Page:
No, correction: it’s not just the CP that calls her “pro-gay”. She does so herself, very explicitly: Read the rest of this entry »
Two notable bloggers have current posts on some bishops’ perceptions of their teaching role: “locking down discussion“, is how William Lindsay at Bilgrimage describes it – even when the dissent comes from fellow bishops. (Bishop Sample of Marquette has banned Bishop Gumbleton from speaking in his diocese, because he has uncomfortable and “well-known” views on homosexuality and women’s ordination. Even though neither of these were up for discussion, he appears to be afraid that his colleagues simple appearance might become an occasion for discussion, which it his own responsibility to prevent.
Meanwhile, Fr Geoff Farrow has a piece called “pay, pray and obey,” in which he refers to news stories about Archbishop Wuerl of Washington DC.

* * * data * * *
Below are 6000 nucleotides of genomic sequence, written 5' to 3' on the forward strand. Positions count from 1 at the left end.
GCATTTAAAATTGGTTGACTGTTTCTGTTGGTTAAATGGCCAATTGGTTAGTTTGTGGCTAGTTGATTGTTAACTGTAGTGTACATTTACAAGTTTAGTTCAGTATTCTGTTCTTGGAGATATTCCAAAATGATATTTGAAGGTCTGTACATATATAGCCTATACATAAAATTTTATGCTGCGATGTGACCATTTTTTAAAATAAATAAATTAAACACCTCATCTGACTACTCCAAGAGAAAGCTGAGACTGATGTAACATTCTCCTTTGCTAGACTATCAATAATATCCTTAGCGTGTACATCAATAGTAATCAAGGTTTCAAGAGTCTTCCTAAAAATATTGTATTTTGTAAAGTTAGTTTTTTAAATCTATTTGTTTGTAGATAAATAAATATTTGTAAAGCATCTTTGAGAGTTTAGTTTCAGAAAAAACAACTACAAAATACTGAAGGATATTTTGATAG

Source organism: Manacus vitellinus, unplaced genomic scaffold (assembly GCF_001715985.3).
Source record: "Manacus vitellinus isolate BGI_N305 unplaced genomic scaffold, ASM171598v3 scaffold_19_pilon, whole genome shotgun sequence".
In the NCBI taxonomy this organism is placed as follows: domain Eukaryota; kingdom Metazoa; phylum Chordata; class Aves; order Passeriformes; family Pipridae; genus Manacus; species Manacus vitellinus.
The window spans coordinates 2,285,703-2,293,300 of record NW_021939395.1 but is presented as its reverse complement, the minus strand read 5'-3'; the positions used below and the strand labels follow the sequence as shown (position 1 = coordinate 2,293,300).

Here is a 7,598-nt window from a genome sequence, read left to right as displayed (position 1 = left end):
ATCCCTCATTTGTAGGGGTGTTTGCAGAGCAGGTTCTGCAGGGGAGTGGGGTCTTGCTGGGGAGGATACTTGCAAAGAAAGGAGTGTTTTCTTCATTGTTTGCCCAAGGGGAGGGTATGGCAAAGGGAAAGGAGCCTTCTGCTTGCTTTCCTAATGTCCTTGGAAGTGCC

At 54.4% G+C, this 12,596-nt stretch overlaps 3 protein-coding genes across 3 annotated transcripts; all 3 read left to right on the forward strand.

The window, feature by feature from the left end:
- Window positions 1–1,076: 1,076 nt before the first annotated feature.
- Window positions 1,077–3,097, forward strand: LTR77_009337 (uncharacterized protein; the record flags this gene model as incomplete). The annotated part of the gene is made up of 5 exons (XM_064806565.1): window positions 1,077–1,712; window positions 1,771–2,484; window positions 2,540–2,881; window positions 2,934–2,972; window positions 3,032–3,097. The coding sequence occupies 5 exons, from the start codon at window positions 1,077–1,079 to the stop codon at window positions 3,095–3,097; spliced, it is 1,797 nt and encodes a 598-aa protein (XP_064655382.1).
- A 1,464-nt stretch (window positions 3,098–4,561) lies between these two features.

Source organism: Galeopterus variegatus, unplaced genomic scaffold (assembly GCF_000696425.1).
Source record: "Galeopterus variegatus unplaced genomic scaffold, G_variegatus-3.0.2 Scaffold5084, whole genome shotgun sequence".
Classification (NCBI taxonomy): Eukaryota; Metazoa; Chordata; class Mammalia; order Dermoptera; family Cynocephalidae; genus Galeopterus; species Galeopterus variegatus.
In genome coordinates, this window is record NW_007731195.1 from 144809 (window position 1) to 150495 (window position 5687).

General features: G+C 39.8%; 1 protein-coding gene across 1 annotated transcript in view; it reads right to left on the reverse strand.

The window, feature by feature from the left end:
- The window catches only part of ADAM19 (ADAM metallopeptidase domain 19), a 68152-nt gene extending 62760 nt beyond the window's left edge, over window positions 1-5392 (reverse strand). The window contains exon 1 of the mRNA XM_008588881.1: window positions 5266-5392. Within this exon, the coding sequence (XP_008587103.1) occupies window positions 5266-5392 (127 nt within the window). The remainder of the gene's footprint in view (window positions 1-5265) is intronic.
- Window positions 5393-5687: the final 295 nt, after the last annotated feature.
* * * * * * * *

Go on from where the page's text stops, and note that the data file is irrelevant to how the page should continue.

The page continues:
The first story from the New York Times of April 1989 , dating back to 1989, tells how he was called in by Pope John Paul II to muzzle a colleague, Archbishop Hunthausen, in Seattle who was seen as having views that were too liberal – amongst others, on gay Catholics:
After criticism of the archdiocese by conservative Catholics, the Vatican named Bishop Donald Wuerl of Pittsburgh, a conservative in church affairs, to share power in Seattle in 1985.
Bishop Wuerl was given control of five areas in which Archbishop Hunthausen was considered lax: ministry to homosexuals, granting of marriage annulments, clergy appointments, liturgy and moral issues of health care.
Most priests and nuns in the Seattle Archdiocese continued to support Archbishop Hunthausen, who called the power-sharing arrangement ”unworkable.”
Another story (at Huffington Post), on the apparently “unstoppable” gay marriage bill in DC includes as a footnote the well-known fierce opposition by Archbishop Wuerl.
With gay issues prominent in both stories, I thought that now might be a good time to haul out a story on Archbishop Wuerl I cam across some weeks ago, with quite a different perspective. Read the rest of this entry »